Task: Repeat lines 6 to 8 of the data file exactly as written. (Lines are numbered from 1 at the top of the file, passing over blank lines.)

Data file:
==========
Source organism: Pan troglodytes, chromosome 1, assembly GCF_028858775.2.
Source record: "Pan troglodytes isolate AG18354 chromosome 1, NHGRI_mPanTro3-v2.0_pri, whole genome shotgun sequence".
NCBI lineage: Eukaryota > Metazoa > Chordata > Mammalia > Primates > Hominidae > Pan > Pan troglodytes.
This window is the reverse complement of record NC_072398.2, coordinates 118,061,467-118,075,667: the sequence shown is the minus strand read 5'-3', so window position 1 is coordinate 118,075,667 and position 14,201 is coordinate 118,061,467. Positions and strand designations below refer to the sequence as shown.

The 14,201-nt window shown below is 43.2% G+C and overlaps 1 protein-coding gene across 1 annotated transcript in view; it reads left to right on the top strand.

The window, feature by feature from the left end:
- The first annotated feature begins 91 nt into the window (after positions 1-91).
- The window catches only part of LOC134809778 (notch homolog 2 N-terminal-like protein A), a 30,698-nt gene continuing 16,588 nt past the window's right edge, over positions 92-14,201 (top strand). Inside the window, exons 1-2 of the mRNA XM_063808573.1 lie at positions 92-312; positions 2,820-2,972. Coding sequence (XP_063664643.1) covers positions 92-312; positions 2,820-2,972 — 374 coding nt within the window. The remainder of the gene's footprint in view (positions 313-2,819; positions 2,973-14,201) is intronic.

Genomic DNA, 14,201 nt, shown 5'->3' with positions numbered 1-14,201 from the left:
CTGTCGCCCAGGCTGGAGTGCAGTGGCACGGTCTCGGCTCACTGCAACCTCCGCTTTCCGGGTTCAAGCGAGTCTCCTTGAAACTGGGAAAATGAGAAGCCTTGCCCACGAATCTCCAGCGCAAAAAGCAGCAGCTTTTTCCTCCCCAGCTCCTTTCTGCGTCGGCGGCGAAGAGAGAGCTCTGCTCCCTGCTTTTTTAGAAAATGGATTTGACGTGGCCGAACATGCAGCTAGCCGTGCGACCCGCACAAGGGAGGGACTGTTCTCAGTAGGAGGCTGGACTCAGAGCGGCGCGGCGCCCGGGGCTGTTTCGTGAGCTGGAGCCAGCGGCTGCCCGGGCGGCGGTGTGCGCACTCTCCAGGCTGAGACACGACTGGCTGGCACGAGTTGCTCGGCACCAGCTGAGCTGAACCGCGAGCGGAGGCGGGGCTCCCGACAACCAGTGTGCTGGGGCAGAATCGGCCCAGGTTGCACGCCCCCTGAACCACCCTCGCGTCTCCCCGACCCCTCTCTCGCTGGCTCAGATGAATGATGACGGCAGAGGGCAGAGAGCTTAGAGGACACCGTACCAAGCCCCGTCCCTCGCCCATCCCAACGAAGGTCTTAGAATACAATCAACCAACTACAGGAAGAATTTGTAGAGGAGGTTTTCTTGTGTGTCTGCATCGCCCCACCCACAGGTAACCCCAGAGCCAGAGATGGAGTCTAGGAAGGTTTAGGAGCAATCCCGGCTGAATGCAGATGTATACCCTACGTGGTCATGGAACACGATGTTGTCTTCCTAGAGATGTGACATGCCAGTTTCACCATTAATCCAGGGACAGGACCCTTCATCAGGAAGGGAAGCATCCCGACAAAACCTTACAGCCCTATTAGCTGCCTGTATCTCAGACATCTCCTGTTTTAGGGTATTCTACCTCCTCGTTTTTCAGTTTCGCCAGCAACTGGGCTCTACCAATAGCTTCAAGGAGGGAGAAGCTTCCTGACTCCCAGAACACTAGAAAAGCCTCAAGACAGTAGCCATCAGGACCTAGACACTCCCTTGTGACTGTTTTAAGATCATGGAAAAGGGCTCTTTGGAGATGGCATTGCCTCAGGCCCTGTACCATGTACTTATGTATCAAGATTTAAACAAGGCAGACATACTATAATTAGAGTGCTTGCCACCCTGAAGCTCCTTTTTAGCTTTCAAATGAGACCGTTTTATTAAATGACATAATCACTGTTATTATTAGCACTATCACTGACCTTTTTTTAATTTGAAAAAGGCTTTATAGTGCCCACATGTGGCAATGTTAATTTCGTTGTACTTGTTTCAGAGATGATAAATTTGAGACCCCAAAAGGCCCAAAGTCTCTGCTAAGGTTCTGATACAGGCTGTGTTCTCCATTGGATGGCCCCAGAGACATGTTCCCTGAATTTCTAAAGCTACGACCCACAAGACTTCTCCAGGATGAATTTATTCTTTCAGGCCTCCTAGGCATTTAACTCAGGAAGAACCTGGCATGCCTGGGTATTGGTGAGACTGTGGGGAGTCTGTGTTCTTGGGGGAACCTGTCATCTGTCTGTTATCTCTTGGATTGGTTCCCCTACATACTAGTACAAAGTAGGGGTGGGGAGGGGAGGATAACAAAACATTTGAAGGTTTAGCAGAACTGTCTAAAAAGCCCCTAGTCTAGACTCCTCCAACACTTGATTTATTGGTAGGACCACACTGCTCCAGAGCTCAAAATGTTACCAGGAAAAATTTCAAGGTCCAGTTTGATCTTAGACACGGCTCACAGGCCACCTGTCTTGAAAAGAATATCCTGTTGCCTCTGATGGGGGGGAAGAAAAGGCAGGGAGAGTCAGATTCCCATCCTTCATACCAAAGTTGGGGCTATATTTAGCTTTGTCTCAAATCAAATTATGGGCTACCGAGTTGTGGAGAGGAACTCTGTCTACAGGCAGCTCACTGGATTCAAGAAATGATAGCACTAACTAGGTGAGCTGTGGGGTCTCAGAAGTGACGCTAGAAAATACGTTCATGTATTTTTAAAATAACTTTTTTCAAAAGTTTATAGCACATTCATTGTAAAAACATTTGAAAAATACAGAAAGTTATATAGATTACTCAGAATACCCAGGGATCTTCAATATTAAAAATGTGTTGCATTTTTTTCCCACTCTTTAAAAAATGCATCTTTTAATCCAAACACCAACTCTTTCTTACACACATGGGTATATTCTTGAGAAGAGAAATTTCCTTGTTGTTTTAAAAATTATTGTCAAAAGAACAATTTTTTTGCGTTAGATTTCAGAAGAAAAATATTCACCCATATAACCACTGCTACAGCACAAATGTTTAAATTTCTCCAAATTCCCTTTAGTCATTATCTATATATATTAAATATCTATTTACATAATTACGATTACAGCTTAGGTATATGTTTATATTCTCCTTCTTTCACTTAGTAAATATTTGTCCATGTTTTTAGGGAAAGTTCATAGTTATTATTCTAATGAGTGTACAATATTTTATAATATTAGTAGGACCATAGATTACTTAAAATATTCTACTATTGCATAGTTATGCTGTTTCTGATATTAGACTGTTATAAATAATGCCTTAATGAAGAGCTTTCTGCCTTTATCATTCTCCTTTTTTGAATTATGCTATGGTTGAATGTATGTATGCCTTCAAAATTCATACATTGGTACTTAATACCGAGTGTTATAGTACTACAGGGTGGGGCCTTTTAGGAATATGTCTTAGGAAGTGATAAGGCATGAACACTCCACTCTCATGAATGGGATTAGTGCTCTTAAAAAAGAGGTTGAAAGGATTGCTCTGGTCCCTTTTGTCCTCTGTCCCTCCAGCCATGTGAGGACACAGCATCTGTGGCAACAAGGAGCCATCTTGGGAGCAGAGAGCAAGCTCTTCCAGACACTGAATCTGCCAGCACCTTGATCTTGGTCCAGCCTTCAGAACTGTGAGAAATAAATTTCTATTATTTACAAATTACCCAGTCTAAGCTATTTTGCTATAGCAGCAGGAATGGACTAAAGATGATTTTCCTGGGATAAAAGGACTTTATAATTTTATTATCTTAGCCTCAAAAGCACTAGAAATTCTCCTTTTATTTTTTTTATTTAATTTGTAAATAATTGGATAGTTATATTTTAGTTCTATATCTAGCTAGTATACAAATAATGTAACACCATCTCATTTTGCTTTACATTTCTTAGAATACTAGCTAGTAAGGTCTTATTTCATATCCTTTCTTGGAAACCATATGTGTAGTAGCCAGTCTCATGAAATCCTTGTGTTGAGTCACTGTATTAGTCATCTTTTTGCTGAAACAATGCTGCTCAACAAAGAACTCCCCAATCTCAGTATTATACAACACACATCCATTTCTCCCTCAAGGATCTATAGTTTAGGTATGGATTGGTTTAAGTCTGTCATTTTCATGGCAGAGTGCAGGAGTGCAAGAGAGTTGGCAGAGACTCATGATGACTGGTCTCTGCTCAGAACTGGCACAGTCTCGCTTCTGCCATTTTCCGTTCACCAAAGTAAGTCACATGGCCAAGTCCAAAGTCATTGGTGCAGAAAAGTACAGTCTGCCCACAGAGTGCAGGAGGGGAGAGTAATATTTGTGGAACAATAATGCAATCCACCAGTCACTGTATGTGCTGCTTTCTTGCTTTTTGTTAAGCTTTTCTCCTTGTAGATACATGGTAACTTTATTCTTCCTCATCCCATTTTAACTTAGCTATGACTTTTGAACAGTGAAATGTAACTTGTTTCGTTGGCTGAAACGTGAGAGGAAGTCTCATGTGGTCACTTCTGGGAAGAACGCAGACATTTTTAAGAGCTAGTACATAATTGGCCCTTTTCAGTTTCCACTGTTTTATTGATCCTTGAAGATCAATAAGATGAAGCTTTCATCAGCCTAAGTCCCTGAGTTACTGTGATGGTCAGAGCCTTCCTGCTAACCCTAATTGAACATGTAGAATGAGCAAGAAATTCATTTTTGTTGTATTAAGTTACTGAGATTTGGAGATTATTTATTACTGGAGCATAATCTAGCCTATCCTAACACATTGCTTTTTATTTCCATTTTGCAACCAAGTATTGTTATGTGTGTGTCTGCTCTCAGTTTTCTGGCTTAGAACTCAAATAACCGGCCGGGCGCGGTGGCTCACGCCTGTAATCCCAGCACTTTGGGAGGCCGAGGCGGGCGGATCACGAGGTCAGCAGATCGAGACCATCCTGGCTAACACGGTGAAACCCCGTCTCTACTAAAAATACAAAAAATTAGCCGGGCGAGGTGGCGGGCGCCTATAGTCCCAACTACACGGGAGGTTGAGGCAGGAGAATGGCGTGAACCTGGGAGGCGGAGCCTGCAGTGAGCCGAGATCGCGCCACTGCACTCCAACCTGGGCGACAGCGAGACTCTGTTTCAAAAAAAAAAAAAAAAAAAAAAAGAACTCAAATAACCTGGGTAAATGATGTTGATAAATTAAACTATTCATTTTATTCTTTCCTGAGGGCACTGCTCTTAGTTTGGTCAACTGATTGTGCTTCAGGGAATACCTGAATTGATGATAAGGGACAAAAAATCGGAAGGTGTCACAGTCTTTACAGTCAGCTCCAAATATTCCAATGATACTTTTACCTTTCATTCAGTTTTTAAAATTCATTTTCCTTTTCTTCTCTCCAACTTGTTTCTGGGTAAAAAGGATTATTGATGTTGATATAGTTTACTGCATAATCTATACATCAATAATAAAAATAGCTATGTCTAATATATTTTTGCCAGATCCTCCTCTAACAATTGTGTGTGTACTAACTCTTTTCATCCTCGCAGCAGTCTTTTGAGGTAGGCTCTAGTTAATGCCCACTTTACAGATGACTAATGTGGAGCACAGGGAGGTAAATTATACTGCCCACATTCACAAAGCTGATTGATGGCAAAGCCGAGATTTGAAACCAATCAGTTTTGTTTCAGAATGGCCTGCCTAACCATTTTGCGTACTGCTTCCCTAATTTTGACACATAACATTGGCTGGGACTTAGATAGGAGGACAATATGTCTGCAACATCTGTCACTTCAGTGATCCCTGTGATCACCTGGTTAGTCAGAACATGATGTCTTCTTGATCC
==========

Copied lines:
The window, feature by feature from the left end:
- The first annotated feature begins 91 nt into the window (after positions 1-91).
- The window catches only part of LOC134809778 (notch homolog 2 N-terminal-like protein A), a 30,698-nt gene continuing 16,588 nt past the window's right edge, over positions 92-14,201 (top strand). Inside the window, exons 1-2 of the mRNA XM_063808573.1 lie at positions 92-312; positions 2,820-2,972. Coding sequence (XP_063664643.1) covers positions 92-312; positions 2,820-2,972 — 374 coding nt within the window. The remainder of the gene's footprint in view (positions 313-2,819; positions 2,973-14,201) is intronic.